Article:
For the purpose of impeaching plaintiff’s witness Carter, counsel for defendant asked him if he had not “been convicted of several criminal charges.” Over plaintiff’s objection, counsel elicited from Carter that he had been convicted of the following offenses: Speeding 65 MPH in a 55 MPH zone; exceeding a safe speed; drunken driving; operating a motor vehicle while his license was suspended; disregarding a stop sign; public drunkenness; and allowing an unlicensed minor to operate a motor vehicle. Plaintiff’s assignments of error 1 and 4 are based upon the admission of this evidence.
Plaintiff argues that convictions for violations of the motor vehicle laws have no direct bearing upon veracity and indicate no moral turpitude. He contends that cross-examination for the purpose of impeaching a witness should be confined to such offenses as false pretense, fraud, cheating, and other crimes indicating a disposition to falsify. He cites the following comment of Seawell, J., made by way of dicta, in State v. King, 224 N.C. 329, 333, 30 S.E. 2d 230, 232: “It would be a barbarous rule which called in question a man’s veracity because of the violation of a petty traffic law of which he may not have any knowledge.” The decision in State v. King was that record evidence showing the criminal convictions of a State’s witness was not competent for the purpose of impeaching him.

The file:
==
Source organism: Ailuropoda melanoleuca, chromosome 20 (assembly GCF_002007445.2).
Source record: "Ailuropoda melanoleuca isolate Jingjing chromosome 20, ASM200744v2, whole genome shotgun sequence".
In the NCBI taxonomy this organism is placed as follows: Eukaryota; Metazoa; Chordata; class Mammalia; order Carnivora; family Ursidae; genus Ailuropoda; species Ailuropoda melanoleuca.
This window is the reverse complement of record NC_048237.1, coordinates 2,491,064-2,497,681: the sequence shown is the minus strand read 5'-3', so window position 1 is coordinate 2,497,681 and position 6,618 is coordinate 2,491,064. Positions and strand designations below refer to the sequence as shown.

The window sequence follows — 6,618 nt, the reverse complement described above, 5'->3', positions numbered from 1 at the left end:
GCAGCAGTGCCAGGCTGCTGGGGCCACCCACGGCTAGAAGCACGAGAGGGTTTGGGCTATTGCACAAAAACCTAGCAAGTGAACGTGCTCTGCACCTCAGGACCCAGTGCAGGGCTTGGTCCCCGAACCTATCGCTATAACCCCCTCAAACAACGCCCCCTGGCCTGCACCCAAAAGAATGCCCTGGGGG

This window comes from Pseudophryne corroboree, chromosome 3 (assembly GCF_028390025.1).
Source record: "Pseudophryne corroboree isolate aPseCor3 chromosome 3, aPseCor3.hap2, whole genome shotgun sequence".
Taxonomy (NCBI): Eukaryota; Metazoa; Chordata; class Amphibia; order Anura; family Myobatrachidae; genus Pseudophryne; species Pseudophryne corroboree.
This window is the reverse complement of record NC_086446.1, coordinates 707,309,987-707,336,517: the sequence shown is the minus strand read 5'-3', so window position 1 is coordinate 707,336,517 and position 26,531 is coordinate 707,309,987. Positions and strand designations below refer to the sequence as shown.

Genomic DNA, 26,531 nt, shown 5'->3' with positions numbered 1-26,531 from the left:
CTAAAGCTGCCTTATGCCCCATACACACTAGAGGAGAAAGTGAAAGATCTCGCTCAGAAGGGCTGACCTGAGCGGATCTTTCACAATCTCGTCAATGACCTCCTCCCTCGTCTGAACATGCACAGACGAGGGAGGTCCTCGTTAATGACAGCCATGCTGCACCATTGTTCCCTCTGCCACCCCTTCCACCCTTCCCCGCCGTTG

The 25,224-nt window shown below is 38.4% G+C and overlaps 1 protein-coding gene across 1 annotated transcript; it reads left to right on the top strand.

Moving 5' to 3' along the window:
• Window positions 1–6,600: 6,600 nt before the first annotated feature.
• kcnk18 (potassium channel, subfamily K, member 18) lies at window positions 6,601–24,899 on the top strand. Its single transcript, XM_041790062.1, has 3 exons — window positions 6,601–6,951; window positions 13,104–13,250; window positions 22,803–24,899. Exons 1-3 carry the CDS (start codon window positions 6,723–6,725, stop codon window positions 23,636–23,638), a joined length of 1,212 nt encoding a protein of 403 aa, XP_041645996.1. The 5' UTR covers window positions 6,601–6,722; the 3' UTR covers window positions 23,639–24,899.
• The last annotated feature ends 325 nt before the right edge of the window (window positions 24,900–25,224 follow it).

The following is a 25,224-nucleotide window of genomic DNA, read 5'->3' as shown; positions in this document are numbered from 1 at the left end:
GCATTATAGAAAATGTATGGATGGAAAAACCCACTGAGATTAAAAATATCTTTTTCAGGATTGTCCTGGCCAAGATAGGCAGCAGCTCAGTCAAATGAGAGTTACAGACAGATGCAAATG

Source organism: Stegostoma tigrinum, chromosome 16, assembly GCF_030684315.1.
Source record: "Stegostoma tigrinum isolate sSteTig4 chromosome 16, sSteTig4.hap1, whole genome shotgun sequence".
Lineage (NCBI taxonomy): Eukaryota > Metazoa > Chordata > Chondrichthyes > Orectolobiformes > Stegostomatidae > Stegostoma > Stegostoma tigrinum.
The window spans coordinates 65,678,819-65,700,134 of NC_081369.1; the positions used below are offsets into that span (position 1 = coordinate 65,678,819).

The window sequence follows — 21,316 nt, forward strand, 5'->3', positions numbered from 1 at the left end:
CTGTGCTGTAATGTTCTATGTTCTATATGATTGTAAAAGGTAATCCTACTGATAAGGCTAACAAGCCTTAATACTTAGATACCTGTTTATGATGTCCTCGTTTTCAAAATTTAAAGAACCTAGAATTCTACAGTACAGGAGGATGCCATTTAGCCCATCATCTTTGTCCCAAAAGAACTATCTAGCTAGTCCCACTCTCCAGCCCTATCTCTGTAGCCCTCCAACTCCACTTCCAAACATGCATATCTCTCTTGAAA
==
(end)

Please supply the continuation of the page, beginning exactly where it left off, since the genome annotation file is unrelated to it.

In this State, a witness may be impeached by evidence that his general character is bad or it may be corroborated by evidence that it is good. State v. Troutman, 249 N.C. 395, 106 S.E. 2d 569; State v. Ellis, 243 N.C. 142, 90 S.E. 2d 225; State v. Nance, 195 N.C. 47, 141 S.E. 468; In re McKay, 183 N.C. 226, 111 S.E. 5; Lumber Co. v. Atkinson, 162 N.C. 298, 78 S.E. 212; State v. Bullard, 100 N.C. 486, 6 S.E. 191; see State v. King, supra; Stansbury, North Carolina Evidence § 107 (2d Ed., 1963). For the purpose of impeachment, the witness himself is subject to. cross-examination as to his convictions of crime. State v. Norkett, 269 N.C. 679, 153 S.E. 2d 362 (defendant admitted convictions of assault with a deadly weapon, store breaking, and larceny); State v. Sheffield, 251 N.C. 309, 111 S.E. 2d 195 *280(defendant admitted conviction of robbery); Nichols v. Bradshaw, 195 N.C. 763, 143 S.E. 469 (witness convicted of “blockading”); State v. Colson, 194 N.C. 206, 139 S.E. 230 (witness cross-examined with reference to violations of the prohibition law and failure to support his wife); Coleman v. R. R., 138 N.C. 351, 50 S.E. 690 (The court said, “It was competent, to impeach the plaintiff, to show by him that he had been convicted of forcible trespass.”).